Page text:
I know there's quite a few different ways people have tackled macOS Updates. In the past I've general leaned into the "encourage" users camp vs trying to brute force them. I've done a number of methods all to varying degrees. This week our CSOC identified CVE's that needed patching by getting everyone to macOS 11.6.3 or 12.2. Instead of guiding users to update, I'm actively trying to force them at certain actions (login/logout is my goal). That being said, I checked with Jamf about best practices and was pointed to this article -> https://docs.jamf.com/technical-papers/jamf-pro/deploying-macos-upgrades/9.96/Running_Software_Updat... (we don't have any M1's so the article applies). I built my policy, applied it to some test boxes and, well, hit or miss. Specifically I'm running into this running software update locally:
Last login: Thu Feb 3 11:22:11 on console Ed@TestBox ~ % softwareupdate -la Software Update Tool Finding available software Software Update found the following new or updated software: * Label: macOS Big Sur 11.6.3-20G415 Title: macOS Big Sur 11.6.3, Version: 11.6.3, Size: 2552748K, Recommended: YES, Action: restart, Ed@TestBox ~ %
Which most definitely indicates that it requires a reboot to complete the install. However the Jamf policy doesn't see it that way (note the last 2 lines):
Executing Policy Software Update - Install All Available - Test Setting Software Update preferences to apple.com for all accounts... Installing all available Software Updates... Result of Software Update: Software Update Tool Finding available software Downloading macOS Big Sur 11.6.3 Downloaded: macOS Big Sur 11.6.3 Software update finished. Reboot is not required. Software update will not require a shutdown.
and as a result, the macOS update doesn't ever happen. I have a case open with Jamf Support, but wanted to reach out to the community to see if anyone else has encountered this and what your fix was.
So interestingly, that also seems to not be working for me either. When I run that as a logout policy, nothing seems to happen. When I use Jamf's workflow, at least some updates apply.
I do find myself having to run the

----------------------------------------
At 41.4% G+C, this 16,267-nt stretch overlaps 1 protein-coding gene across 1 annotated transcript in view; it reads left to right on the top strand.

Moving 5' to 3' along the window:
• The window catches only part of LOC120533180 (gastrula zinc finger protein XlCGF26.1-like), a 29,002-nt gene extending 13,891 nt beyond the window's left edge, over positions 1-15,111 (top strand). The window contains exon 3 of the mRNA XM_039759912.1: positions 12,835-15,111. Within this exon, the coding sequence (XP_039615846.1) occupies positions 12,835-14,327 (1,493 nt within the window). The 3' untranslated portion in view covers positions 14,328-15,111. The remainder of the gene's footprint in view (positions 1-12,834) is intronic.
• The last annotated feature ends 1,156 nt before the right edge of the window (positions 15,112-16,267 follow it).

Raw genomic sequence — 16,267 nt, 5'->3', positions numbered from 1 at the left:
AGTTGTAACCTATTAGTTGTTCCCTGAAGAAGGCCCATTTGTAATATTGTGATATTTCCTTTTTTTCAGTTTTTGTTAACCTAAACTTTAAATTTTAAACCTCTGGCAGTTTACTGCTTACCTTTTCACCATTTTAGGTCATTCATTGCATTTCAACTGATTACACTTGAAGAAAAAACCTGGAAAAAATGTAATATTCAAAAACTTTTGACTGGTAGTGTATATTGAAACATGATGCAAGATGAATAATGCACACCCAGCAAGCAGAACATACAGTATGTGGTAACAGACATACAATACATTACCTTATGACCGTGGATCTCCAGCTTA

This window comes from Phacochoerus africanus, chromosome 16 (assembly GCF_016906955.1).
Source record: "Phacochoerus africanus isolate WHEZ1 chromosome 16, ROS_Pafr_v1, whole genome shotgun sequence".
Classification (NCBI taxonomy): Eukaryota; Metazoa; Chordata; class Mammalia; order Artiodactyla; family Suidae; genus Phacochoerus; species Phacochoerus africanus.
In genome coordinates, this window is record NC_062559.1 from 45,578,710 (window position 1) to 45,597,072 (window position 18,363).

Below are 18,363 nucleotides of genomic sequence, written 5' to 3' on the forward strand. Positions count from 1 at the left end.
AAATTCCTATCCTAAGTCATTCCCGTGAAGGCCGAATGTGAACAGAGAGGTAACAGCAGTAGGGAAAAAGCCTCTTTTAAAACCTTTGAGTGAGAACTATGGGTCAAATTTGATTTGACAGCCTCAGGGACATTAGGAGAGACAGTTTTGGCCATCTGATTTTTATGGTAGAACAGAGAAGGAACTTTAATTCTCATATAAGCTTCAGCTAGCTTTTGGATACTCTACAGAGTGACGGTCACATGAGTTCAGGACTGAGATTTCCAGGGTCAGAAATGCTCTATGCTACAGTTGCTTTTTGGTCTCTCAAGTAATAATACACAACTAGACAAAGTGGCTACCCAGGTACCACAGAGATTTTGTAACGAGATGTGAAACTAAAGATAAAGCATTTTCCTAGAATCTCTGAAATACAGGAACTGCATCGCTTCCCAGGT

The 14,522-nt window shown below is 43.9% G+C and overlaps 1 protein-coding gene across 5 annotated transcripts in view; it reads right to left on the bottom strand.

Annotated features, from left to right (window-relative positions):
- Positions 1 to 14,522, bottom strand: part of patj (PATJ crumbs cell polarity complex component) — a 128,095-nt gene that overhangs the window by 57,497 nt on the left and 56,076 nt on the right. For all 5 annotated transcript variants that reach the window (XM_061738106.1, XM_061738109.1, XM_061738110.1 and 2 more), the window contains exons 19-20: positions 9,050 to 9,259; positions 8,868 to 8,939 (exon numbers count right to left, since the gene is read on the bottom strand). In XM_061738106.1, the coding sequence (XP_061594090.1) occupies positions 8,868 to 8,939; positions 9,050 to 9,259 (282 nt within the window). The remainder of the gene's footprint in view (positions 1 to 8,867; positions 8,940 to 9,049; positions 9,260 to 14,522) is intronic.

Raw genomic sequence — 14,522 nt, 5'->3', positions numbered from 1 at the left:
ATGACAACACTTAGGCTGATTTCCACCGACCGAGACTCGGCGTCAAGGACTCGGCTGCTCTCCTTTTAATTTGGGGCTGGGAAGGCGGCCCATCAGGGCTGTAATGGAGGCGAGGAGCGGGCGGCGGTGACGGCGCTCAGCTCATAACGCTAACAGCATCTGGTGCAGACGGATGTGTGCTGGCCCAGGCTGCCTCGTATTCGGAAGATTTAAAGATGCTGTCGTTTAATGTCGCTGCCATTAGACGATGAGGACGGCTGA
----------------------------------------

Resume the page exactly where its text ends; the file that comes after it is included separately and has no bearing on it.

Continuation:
sudo launchctl kickstart -k system/com.apple.softwareupdated
command fairly frequently lately to get Software Updates to even show.
We too are trying to patch the same CVE and have had varied results with this policy. Some devices will recognise that 11.6.4 is available, only install the device support update and Safari update and then fail to install 11.6.4 until we flush the policy and they try again but for some still it never installs unless the user manually runs it from Software Update. We are looking at Nudge right now to try and force users there.
Also having even less success with the Mass Action option.
Executing Policy macOS Software Update Setting Software Update preferences to apple.com for all accounts... Installing all available Software Updates... Result of Software Update: Password: Software Update Tool Finding available software Downloading macOS Big Sur 11.6.4 Downloaded: macOS Big Sur 11.6.4 Software update finished. Reboot is not required. Software update will not require a shutdown.
Yep, I'm experiencing the exact same issue - have been for a while now. Ever since we upgraded to Big Sur the issue seems to have started.
I think I have tried just about every suggestion on these forums and the end result is all the same, - the updates download, but then the:
Software update finished. Reboot is not required. Software update will not require a shutdown.
message in the logs.
The absolute only way I have found to make the updates happen short of running it from the System Preferences pane, is to log on to the machine after your update policy has run and select 'Restart...' from the apple menu. It should be noted simply clicking the restart button on the login screen does not work. There may well be other settings that are required to be in place, but so far that long arduous, manual process is the only way to make them happen.
Seems a bit pointless having an MDM in that case!
Yep running into the same issue, i always assumed mu softwareupdate -i -a would do what it is documented as doing.
So in doing some testing, i noticed if a user is logged in the updates take, testing with the 12.5.1 (from 12.5 on Intel machines) updated today.
But same exact build (lab of 17) logs says it found the 12.5.1 but no reboot ever happens, and a simple restart at the log in screen does nothing like someone pointed out above)
Loggin in and doing a restart does not work for me but going into Software Updates in preference panes works, but then what is the point of having a MDM/macOS cream of the crop management suite? I mean Jamf is not cheap and if i have to do it with ARD... :/